Constitutional Review: Establishment of State police will help tackle Insecurity in the Country
Speakers of the 36 states Houses of Assembly have made a case for the establishment of state police to tackle insecurity in the country.
They want the ongoing review of the 1999 Constitution to accommodate the concept of state police and community policing.
This was contained in a communiqué issued at the end of the second quarter general meeting of the Conference of Speakers of State Legislatures of Nigeria held in Asaba, Delta State.
Signed by the chairman of the conference and Speaker of Bauchi State House of Assembly, Abubakar Suleiman, the communiqué commended the Federal Government’s in fighting insecurity.
Commending governors who have commenced the implementation of financial autonomy in their states, the conference urged other governors to follow suit as agreed in the Memorandum of Action signed by all the stakeholders.
In his remarks, Governor Ifeanyi Okowa urged Nigerians not to compromise the country’s unity as its strength lay in citizens’ collective bond.
He said the country was facing challenges that required leaders to preach hope to the people and ensure the unity of the nation was not breached.
He stated that there was need for dialogue on how to ensure fairness and equity in the governance of the country.
“In very trying times such as this, we must ensure that we continue to give hope to our people and that we continue to do the very little that we can even in our various constituencies because a little hope can encourage those who would have felt helpless.
“We need to continue to pray for our country, Nigeria and we need to realise that the unity of this country is important to us all and that everything that ought to be done we will continue to stay focused in doing those things that will keep this country united.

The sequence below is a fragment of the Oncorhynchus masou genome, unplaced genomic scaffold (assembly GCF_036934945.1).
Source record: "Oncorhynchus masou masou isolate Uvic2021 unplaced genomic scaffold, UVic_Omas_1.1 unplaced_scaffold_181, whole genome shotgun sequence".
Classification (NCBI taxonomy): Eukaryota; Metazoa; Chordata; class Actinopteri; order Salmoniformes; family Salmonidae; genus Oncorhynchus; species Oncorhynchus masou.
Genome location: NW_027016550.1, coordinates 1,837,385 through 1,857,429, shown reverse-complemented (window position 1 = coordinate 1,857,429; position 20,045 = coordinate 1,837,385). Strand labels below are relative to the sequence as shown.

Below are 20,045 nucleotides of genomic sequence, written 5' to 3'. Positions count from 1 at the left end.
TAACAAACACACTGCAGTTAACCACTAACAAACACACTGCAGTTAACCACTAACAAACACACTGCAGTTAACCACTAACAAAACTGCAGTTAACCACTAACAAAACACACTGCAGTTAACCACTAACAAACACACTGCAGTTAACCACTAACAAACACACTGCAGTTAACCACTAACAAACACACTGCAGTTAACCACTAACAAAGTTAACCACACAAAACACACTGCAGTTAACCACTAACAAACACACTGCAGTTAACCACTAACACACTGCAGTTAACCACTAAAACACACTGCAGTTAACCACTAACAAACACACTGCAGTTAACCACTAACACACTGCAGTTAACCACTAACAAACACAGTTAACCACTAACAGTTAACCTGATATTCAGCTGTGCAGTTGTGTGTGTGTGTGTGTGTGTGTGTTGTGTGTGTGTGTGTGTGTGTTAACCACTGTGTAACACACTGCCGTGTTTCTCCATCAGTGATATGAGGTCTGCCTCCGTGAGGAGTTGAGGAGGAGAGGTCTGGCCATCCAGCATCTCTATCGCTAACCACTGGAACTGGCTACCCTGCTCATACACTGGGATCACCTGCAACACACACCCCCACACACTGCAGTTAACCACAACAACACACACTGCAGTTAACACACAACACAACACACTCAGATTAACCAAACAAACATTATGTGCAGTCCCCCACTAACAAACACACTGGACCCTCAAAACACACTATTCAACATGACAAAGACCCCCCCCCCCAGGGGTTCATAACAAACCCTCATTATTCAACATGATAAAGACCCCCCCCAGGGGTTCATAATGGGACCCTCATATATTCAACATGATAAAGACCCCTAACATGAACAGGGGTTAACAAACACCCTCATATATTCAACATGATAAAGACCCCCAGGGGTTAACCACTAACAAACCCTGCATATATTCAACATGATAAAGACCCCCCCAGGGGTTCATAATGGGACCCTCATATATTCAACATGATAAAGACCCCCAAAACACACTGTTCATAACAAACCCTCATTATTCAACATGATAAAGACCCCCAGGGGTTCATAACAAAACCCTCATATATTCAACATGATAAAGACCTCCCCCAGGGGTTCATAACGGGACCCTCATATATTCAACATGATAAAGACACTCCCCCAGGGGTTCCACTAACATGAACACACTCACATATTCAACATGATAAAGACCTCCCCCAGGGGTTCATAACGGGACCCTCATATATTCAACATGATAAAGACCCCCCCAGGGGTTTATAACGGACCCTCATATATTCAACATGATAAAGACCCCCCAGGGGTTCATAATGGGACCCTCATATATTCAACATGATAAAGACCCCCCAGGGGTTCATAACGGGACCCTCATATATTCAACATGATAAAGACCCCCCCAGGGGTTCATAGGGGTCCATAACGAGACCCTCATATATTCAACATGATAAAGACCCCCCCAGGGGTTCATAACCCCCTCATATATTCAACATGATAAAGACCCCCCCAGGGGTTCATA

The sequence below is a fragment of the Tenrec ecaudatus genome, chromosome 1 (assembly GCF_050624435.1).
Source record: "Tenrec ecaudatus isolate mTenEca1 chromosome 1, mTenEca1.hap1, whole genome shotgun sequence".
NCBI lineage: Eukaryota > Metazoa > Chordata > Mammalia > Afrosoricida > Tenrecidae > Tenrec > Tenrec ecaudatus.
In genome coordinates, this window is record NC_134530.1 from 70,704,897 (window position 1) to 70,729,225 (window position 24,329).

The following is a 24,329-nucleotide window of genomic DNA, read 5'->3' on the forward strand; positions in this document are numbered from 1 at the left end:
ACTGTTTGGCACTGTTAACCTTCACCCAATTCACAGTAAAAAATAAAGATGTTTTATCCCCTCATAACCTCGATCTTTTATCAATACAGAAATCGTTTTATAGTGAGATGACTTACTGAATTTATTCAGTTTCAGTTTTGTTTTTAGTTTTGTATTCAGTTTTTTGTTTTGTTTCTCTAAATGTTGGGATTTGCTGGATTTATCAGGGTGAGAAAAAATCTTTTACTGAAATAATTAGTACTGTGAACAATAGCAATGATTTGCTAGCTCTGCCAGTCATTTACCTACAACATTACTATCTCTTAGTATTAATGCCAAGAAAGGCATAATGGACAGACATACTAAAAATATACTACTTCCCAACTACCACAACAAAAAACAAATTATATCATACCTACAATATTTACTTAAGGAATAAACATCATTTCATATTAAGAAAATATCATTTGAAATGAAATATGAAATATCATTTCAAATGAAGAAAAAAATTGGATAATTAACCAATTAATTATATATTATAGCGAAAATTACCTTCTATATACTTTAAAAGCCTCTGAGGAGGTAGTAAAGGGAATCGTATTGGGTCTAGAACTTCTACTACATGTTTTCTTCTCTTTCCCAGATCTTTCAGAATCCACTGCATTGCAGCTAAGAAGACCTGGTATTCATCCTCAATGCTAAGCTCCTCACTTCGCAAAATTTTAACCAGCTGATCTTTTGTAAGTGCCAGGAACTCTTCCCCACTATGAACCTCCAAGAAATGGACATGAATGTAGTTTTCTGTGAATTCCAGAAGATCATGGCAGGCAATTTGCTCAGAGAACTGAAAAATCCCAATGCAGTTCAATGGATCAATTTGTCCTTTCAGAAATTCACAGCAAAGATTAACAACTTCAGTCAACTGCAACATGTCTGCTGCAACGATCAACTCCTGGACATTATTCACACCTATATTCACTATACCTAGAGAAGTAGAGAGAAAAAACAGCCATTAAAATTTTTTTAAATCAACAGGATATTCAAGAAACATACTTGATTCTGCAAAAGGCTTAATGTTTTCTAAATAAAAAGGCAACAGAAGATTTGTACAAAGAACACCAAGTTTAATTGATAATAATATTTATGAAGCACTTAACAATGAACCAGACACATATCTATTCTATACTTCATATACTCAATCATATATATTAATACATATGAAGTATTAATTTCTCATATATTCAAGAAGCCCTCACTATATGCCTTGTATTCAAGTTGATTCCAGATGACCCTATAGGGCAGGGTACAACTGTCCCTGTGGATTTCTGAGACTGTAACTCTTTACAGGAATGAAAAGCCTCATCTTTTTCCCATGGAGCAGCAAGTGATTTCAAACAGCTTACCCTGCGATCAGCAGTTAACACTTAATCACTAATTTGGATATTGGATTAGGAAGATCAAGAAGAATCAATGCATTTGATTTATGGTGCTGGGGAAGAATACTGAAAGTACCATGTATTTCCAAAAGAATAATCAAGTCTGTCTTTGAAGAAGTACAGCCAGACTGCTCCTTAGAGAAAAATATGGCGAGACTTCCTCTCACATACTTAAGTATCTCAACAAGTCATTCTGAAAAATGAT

“But, I also believe that for everyone of us in government, as we continue to preach unity, we must be sincere about it; we must ensure that there is fairness and equity and we must stay committed to the original principles that brought us together.
“We are one people in this country and I believe that the strength of Nigeria lies in our collective responsibility because in that truly lies our strength.
“There are so many things that ought to be discussed, but we are not discussing yet; there is a need for a true dialogue even when people tend to misconstrue it when we speak about dialogue.
“It’s not about coming to quarrel, it’s about protecting the inside of us so that we can become greater brothers for the future and I think that it’s important we understand that when we speak that it’s not about division but about unity.
“It’s about how we can begin to love ourselves and about how we can become more participatory in the totality of the governance of this nation and it is in the best interest of this nation,” he said.
The governor remarked that Nigerians loved the country and we wished to remain united, and advised that the things that will make us stronger, “we need to discuss them so that we can stay together and build a nation that our children can be proud of.
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